And he holds a pencil properly, something that Smootch, in all her brainy and artsy gloriousness, did not learn to do until she was three.

I'd like to say that I will stop comparing the kids, but I know I won't. It just provides too much intellectual fodder, not to mention all sorts of entertainment. Everything I do with each one of them is new. I never really know how they're going to react, despite all my observation and note taking. I'm excited to see how their interests and passions will unfold as they grow, and, hopefully, be able to lay all sorts of helpful ideas and projects down in their paths so they can experience all that they want to. In the end, it really doesn't matter what I may think of them or if my guesses about who they are are correct. It only matters what they think of themselves and their place in the world.

Damn, I really hope I'm not screwing this up.

4 comments:

Rianna and Eli s Mommy said...

Hi! I've been following your blogs for a while, not really sure if I've ever commented much... but I had to after reading this! My 2 are SO very much like yours that sometimes I think I'm reading something I would (or maybe I should say 'should') have written!

My daughter is the same as yours, wildly imaginative who is so socially smart that you'd think she was twice her age... can't catch a ball to save her life, and is the messiest little girl ever! We usually have to clear a path to her bed :)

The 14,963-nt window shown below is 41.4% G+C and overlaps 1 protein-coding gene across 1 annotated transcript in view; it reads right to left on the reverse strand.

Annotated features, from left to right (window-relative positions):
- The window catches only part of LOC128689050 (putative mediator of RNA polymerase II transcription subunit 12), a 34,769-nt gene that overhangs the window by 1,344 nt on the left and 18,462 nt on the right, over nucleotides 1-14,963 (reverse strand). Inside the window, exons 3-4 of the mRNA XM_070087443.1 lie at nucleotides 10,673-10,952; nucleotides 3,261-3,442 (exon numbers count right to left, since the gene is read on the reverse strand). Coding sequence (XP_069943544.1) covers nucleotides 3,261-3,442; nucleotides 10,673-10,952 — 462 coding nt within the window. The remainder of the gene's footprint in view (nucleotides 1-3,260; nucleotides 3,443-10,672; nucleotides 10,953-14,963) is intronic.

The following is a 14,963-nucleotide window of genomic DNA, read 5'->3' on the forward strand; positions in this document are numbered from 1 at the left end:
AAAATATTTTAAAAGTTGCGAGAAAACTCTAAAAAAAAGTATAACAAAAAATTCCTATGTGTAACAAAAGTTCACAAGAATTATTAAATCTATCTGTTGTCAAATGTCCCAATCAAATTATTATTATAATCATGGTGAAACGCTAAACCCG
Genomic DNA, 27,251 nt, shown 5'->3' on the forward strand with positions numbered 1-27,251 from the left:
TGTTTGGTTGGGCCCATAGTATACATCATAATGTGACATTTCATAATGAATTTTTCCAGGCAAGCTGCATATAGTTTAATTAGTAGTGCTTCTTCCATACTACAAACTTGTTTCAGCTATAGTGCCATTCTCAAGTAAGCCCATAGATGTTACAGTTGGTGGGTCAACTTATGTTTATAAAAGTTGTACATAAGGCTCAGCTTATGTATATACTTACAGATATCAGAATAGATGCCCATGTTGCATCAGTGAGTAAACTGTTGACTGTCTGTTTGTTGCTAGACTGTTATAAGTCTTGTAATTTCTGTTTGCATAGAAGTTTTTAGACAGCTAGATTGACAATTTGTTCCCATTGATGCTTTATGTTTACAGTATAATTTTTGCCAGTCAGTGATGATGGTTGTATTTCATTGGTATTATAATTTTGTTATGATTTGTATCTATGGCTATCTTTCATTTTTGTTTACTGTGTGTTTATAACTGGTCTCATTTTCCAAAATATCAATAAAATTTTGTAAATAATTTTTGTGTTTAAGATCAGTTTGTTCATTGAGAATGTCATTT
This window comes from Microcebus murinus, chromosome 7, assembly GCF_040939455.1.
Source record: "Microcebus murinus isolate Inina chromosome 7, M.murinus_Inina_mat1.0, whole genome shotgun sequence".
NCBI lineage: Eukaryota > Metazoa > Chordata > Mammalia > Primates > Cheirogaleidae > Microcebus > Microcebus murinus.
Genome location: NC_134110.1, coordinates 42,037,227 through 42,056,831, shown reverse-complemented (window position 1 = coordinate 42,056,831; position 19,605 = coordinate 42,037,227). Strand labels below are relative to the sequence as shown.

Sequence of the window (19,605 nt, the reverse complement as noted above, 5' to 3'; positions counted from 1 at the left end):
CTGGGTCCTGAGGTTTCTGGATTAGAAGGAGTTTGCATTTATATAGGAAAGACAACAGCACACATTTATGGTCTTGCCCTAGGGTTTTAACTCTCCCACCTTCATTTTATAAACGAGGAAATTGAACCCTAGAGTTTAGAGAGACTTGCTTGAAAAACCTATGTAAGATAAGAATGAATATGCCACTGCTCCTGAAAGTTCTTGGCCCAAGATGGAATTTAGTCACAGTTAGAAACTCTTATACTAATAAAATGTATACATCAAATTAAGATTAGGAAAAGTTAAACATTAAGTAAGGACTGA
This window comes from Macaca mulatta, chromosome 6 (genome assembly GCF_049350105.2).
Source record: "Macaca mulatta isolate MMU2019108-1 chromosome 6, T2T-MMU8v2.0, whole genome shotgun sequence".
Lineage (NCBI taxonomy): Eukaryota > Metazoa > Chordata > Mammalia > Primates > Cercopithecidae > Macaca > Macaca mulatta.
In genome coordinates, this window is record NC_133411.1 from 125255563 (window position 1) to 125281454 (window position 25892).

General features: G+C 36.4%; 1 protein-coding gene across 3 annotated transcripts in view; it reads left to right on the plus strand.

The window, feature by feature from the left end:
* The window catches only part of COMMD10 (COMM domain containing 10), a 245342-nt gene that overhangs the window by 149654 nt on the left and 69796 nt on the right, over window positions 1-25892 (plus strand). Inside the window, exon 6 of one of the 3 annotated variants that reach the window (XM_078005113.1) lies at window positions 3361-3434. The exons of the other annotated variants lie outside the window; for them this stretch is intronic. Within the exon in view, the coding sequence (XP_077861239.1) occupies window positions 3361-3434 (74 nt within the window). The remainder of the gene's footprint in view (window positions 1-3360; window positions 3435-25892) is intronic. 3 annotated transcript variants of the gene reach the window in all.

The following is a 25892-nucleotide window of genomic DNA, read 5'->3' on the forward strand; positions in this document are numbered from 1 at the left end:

My son is the same as Birdie boy too! Organizes and counts everything, is a tantrum disaster and very picky about being cleaned up :)

I find myself comparing the two of them as well... not because one is better than the other, but because their differences are so fascinating!

Anyway, I really really enjoy your blogs, and your tutorials on your other blog! I really need to make more of an effort to comment though, sorta feel stalker-ish if I don't :)

~Jen

danipoppins said...

I too have been reading your blogs for a while and had to comment on this. My first, Pip, has Asperger's so the whole thing has been one curve all after another. My second, Hopper, doesn't have the same issues as her brother, but she is a fascinating little conundrum - loves pretty sparkly things, loves dirt, loves to jump off of things (or from one thing to another), but is SO sensitive. The thing I've enjoyed SO much about watching them grow as siblings is watching Hopper's imagination and watching HER teach Pip how to roll with it, how to be imaginative, how to pretend, be flexible. Today they were vacillating between having a grand time and tearing each others eyes out and I remember distinctly being so fascinated at how they are individually and how they react to one another and how that can all change in any given moment. Kids are SO interesting!

Thanks for posting. I don't really see it as comparing, more as observing intricacies and differences, watching how it all plays out.

Vegbee said...

Thanks guys for sharing!

Jen, I'm sort of stalkerish on quite a few blogs. I'm actually a terrible commenter, so no worries here.

danipoppins, I agree that's its more observing and appreciating the complexity of their beings, all the better for there being two of them. The social dynamics... too much fun.

emmalina73 said...

Isn't it fascinating? We have a four year old and an 8 month old, they are so similar and so different. The experiences of their births couldn't be more different, the feeling of being a parent for a second time, the way you react to each stage 'knowing' that things won't last forever good or bad. I am endlessly fascinated by my guys and what they are thinking. I'm loving the 4 year stage of really hearing his thoughts, mad as they are. But also a lovely snuggly baby hits the mark too!
Love your blogs by the way, you are very talented!